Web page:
Cyberbullying is becoming more of a concern as kids spend an increasing amount of time online during the COVID-19 pandemic. When many schools across the country shut down and activities were being canceled earlier this year, kids turned to the internet to pass the time, opening the door to more cyberbullying.
“We are seeing a rise in all kinds of digital behaviors, good and bad,” Diana Graber, author, and founder of Cyber Civics/Cyberwise tells Parentology. “Unfortunately, this includes behaviors like cyberbullying and digital drama.”
Statistics show 95% of teens are online and most of them are using a mobile device to access the internet. This makes those mobile devices the most common medium for cyberbullying.
Studies have also revealed that about 37% of children between the ages of 12 and 17 have been the victims of cyberbullies, with 30% saying it’s happened to them more than once. When you look at the victims, girls are more likely to be targeted than boys.
Cyberbullying vs. Digital Drama
Some parents and kids get confused between cyberbullying and digital drama. We all know that there is plenty of drama with teenagers — like not being invited to a party, or people gossiping behind your back. However, cyberbullying is in its own category.
Graber tells Parentology that cyberbullying uses digital tools to intentionally harm someone. It’s done on purpose and often happens more than once. Digital drama, however, covers things like misunderstandings, arguments, or hurtful comments that are shared on devices.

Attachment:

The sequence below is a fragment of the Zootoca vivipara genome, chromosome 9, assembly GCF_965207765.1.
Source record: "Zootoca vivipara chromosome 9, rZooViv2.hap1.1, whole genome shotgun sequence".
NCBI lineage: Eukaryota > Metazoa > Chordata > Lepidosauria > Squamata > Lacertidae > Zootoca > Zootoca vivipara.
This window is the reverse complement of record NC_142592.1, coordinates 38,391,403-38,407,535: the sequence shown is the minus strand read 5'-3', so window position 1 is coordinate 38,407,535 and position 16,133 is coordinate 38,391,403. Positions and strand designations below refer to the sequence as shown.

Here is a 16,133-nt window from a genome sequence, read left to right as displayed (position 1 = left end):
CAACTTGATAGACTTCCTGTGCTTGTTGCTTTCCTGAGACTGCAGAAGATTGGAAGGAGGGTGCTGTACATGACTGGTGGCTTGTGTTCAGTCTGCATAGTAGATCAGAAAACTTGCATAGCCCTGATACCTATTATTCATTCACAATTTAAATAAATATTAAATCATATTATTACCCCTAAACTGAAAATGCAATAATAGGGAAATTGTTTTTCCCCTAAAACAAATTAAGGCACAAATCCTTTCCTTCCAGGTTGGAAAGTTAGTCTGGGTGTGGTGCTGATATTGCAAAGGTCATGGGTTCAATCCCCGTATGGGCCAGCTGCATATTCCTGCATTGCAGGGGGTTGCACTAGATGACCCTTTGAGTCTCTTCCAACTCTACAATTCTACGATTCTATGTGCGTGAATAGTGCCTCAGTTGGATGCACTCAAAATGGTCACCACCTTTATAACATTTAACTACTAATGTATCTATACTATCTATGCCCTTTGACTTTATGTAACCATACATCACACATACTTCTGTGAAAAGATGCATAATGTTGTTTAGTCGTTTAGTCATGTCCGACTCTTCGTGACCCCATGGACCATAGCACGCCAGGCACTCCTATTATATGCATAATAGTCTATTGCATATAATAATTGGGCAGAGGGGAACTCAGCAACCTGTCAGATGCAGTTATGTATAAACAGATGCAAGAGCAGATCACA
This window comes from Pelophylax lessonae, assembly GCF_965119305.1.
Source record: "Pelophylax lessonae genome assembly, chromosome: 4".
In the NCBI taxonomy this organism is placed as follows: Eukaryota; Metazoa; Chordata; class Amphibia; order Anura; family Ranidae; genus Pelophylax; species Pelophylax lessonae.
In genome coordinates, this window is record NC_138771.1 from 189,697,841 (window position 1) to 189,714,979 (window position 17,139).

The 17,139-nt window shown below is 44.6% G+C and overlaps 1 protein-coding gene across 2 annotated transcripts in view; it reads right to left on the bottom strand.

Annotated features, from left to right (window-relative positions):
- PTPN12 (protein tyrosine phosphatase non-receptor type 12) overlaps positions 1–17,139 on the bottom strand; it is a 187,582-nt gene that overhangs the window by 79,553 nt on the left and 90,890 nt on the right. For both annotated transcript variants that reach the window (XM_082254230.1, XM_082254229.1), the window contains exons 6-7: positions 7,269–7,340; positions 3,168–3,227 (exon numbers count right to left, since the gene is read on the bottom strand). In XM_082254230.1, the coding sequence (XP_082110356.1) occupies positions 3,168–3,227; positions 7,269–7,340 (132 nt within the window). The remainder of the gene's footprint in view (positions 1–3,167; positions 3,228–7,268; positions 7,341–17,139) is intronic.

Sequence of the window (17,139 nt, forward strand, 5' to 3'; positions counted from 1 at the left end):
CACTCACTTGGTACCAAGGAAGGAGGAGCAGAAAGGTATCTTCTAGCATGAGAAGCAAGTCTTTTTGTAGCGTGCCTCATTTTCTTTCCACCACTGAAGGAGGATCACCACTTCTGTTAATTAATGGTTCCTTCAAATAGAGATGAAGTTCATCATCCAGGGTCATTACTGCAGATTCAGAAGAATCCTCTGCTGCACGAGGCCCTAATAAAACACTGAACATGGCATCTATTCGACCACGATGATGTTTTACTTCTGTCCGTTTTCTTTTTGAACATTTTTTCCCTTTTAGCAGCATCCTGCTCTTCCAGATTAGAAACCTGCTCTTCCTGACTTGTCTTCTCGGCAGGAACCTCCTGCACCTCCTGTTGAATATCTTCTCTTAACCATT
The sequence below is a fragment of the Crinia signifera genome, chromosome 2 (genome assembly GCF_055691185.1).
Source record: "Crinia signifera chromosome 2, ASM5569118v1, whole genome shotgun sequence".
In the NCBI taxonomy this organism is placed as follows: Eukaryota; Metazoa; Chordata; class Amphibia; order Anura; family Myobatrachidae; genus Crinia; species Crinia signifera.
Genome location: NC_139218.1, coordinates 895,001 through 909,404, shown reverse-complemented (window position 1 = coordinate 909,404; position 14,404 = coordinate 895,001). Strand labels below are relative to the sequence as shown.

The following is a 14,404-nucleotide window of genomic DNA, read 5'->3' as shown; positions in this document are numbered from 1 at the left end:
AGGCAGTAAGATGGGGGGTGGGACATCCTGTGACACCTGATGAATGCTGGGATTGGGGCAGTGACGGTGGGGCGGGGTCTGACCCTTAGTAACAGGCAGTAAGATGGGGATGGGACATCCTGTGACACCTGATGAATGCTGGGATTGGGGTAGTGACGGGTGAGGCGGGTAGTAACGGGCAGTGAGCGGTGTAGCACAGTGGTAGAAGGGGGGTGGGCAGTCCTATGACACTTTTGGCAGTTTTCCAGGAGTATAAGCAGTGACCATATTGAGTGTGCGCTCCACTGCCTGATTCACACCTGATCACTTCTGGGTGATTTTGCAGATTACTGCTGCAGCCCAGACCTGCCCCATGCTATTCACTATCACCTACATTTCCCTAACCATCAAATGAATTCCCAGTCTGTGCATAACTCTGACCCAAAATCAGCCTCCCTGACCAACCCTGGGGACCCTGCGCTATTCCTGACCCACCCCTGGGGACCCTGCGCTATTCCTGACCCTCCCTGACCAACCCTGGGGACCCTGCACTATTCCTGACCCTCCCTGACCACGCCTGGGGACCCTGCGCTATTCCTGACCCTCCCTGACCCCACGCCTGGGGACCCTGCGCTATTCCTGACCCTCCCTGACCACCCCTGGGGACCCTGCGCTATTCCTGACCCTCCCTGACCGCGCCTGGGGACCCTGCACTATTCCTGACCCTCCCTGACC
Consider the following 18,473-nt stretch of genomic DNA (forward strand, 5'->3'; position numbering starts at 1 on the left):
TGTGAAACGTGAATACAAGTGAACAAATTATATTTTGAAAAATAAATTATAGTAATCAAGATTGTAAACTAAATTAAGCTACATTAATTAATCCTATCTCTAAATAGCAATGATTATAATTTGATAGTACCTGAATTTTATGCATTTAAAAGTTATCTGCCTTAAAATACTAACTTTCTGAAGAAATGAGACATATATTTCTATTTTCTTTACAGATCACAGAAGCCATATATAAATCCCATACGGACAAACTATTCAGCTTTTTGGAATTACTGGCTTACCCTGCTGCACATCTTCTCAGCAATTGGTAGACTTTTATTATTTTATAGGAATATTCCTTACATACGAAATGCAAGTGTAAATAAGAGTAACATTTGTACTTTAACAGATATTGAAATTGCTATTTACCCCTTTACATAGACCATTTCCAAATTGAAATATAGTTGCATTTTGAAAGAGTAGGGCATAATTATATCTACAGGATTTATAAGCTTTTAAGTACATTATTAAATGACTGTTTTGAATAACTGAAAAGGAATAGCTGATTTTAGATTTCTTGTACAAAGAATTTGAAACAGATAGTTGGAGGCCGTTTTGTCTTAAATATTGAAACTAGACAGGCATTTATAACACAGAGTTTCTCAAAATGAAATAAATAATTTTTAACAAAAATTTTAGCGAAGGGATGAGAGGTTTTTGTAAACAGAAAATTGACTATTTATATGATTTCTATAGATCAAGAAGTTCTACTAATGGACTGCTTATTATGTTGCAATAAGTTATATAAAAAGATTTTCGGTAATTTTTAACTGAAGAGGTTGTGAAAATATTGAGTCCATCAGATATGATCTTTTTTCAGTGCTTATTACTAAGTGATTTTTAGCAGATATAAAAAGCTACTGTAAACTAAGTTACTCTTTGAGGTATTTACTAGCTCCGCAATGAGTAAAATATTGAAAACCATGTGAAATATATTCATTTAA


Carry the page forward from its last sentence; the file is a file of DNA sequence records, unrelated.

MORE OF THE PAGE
“This is so unfortunate because the thing we know about cyberbullying is this, usually when it happens lots of others see it,” explains Graber. “Therefore, it is important for youth to know what to do when they see cyberbullying or are cyberbullied themselves.”
Signs of Cyberbullying & What to Do
Many teens may not tell their parents when they are the victims of cyberbullying. But there are some red flags that signal something may be going on with your teen.
- Becoming angry or sad when they’re online or when they get off
- Withdrawing from activities, family, and friends
- Feeling depressed
- Not wanting to go to school
- Sliding grades
If you notice one or more of these signs or another mood change that seems a little off, it’s important to talk to your child about it. Studies show that young people who experience cyberbullying are at a greater risk for suicidal behaviors and self-harm than those who don’t.
While some teens may be reluctant to talk about the issue, let them know you are there for them. This may help them open up.
Also, know what your child is accessing online. Ask what websites they visit and who they chat with online. This could give you a closer look into what may be going on.
It’s also important for kids to know what to do if they see cyberbullying or think they may be the victim.
Graber tells Parentology that she explains how kids can be an “upstander” and provide a kind word to the target. They can also report any activity to the social network where it happened, tell a trusted adult, or even stand up to the bully.
“These strategies go a long way towards putting an end to online cruelty,” says Graber.